What if I told you that I knew before any of you that Victor Cruz was going to be a star? It all starts with the Combine in a few weeks, and today we’re going to look at the WR position and I knew all along about how good Cruz could be. WR is obviously an area of need for Buffalo, and there will be several prospects in this year’s class that should be able to help the team based on my metrics.
While most talent evaluators refer exclusively to the tape, I prefer to focus on the physical metrics. The tape is obviously the first and most widely used evaluation tool, but most people can’t tell the difference in a player who is flashing versus another who isn’t. Our eyes trick us, and they do it all the time. I realize there is nothing a player will do at the combine (or pro day) that will come close to what he’ll be challenged with on an NFL field. This study isn’t an “end-all.” It’s just another tool in the evaluation process.
For the purposed of this study I looked at 780 players from the 2000-2012 NFL Drafts. The Metrics I used to compile my measurements are the same as you’d receive at the NFL combine. I used the Height, Weight, 40 Yard Dash, 10 & 20 Yard Splits, 3 Cone Drill, Short Shuttle, Vertical Jump, and Broad Jump. I utilized these metrics and combined them together through formulas to come up with this unique way of analyzing prospects.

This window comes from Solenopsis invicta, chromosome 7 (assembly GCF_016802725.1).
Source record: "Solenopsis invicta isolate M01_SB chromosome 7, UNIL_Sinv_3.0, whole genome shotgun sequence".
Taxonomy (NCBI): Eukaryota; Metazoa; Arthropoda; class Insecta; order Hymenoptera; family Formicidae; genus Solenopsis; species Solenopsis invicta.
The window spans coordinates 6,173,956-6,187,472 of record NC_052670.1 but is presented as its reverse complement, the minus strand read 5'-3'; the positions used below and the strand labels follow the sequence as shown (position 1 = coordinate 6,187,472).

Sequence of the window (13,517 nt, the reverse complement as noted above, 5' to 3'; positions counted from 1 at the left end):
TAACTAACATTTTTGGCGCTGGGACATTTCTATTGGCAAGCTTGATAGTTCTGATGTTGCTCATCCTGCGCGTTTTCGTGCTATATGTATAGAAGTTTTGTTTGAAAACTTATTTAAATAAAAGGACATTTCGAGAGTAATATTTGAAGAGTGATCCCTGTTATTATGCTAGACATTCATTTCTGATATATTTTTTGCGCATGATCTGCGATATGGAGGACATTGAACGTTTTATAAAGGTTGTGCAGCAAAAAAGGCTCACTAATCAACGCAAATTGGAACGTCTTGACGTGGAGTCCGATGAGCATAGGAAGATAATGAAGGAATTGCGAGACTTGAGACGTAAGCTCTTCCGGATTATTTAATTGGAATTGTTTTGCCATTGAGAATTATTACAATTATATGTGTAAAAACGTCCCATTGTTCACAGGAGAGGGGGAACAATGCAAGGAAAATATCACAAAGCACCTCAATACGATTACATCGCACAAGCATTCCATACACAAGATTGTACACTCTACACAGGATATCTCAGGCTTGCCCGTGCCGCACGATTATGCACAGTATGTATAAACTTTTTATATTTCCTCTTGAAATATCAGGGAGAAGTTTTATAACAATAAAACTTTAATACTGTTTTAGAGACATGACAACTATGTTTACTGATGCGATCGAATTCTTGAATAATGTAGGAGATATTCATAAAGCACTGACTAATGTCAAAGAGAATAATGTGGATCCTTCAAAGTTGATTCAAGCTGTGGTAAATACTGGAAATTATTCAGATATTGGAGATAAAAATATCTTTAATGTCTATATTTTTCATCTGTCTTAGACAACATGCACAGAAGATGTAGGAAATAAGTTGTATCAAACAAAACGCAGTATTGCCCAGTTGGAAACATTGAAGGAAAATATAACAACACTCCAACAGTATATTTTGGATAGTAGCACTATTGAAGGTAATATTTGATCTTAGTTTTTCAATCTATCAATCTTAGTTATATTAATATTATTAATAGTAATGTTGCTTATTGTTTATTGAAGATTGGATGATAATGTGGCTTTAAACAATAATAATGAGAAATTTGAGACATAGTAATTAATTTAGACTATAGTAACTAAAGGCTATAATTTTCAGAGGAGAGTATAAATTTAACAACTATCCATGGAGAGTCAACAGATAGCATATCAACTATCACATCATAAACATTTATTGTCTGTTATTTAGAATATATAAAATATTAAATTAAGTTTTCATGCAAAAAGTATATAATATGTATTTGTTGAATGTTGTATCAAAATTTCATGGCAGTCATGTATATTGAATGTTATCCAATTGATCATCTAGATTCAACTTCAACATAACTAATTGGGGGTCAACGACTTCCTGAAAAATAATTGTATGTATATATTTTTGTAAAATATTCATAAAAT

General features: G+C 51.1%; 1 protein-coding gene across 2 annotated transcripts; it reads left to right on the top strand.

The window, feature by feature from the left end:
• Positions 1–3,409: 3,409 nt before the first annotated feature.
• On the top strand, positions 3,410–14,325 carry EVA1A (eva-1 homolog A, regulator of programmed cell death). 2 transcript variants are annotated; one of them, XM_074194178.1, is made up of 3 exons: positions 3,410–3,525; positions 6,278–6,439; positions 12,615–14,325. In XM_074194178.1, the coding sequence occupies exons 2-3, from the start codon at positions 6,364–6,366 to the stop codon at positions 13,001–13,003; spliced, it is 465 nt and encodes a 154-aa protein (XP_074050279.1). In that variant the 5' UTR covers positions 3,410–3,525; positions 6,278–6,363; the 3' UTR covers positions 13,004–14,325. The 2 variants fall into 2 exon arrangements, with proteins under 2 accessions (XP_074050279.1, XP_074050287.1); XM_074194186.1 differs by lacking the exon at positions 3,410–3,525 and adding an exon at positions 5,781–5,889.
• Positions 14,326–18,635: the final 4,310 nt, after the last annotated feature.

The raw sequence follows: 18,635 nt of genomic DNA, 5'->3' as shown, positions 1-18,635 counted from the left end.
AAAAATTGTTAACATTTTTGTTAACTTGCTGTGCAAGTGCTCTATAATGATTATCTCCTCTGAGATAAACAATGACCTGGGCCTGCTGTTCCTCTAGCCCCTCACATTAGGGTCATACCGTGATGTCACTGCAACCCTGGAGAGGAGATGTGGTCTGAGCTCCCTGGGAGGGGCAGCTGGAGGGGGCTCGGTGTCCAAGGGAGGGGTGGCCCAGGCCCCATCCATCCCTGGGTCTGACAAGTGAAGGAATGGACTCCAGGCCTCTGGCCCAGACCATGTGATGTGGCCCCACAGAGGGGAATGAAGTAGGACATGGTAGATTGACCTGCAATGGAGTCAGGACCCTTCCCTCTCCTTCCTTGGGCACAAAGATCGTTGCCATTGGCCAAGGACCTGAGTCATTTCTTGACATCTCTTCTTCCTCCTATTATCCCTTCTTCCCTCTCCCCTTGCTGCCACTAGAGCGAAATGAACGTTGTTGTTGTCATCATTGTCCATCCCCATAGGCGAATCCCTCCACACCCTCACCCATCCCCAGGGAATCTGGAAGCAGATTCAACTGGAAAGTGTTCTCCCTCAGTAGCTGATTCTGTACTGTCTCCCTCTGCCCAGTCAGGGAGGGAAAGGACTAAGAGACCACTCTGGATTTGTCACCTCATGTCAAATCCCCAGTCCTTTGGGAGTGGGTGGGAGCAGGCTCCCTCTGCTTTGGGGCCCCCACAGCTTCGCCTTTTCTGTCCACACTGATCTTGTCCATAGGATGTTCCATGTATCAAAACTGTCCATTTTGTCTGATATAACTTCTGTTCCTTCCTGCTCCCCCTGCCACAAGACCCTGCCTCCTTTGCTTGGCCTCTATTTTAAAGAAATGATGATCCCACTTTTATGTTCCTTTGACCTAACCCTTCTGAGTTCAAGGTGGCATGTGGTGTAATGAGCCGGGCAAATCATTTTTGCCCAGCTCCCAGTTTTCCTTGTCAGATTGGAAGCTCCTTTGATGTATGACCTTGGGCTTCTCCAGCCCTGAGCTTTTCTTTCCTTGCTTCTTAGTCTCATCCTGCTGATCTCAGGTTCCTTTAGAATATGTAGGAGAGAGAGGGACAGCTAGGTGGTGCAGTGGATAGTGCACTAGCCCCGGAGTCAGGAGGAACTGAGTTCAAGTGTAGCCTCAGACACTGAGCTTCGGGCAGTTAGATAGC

Below are the results of the study:
The first group is comprised of players I consider to be the top prospects. I’ve sorted them from highest to lowest by the Explosive Power (ExPwr) Ratio, a metric comprised of a player’s height, weight, vertical jump and broad jump. It attempts to quantify how much power and explosion a player can physically generate in his play. Each one of these players scored greater than 0.85 in this ratio. Obviously, higher is better.
I also used a few other filters in this sort. In addition to the Explosive Power Ratio, each prospect had a Speed Score greater than 100, the Speed Score was initially derived by Bill Barnwell at Football Outsiders and is a combination of a player’s weight divided by his forty time (Formula: [Weight * 200]/[40 Time ^ 4]. I also required a 3-Cone time less than 7.15 and a Production Ratio (PR) greater than 80.00. For the Production Ratio, I calculated their final season of production as a percentage of their team’s total passing yards and passing touchdowns. I choose the additional factors in order to make sure I was measuring for all the desired athletic traits, speed, quickness, and leaping ability.
When I look at the results, I prefer not to label any of the players instead I want to see how these players have performed at the NFL level, and if they’ve outperformed their draft position. In my opinion, there are two players (Calico & Kasper) that haven’t. As the 190th selection, Kasper wasn’t much of a reach. He actually had somewhat of a productive career as a kick returner. Calico had some injury issues with his knee, but he should be considered nothing more than a bust. There are a couple of other players, Rishard Matthews and Stephen Hill, that haven’t been in the league long enough to form a solid conclusion. The others have proven to be studs. While Calvin Johnson topping the list may not surprise you the ability of this measurement to identify star WR’s Victor Cruz, and Miles Austin along with rising star Danarrio Alexander before they even hit a NFL field gives you a good idea of what kinds of conclusions can be drawn from this data.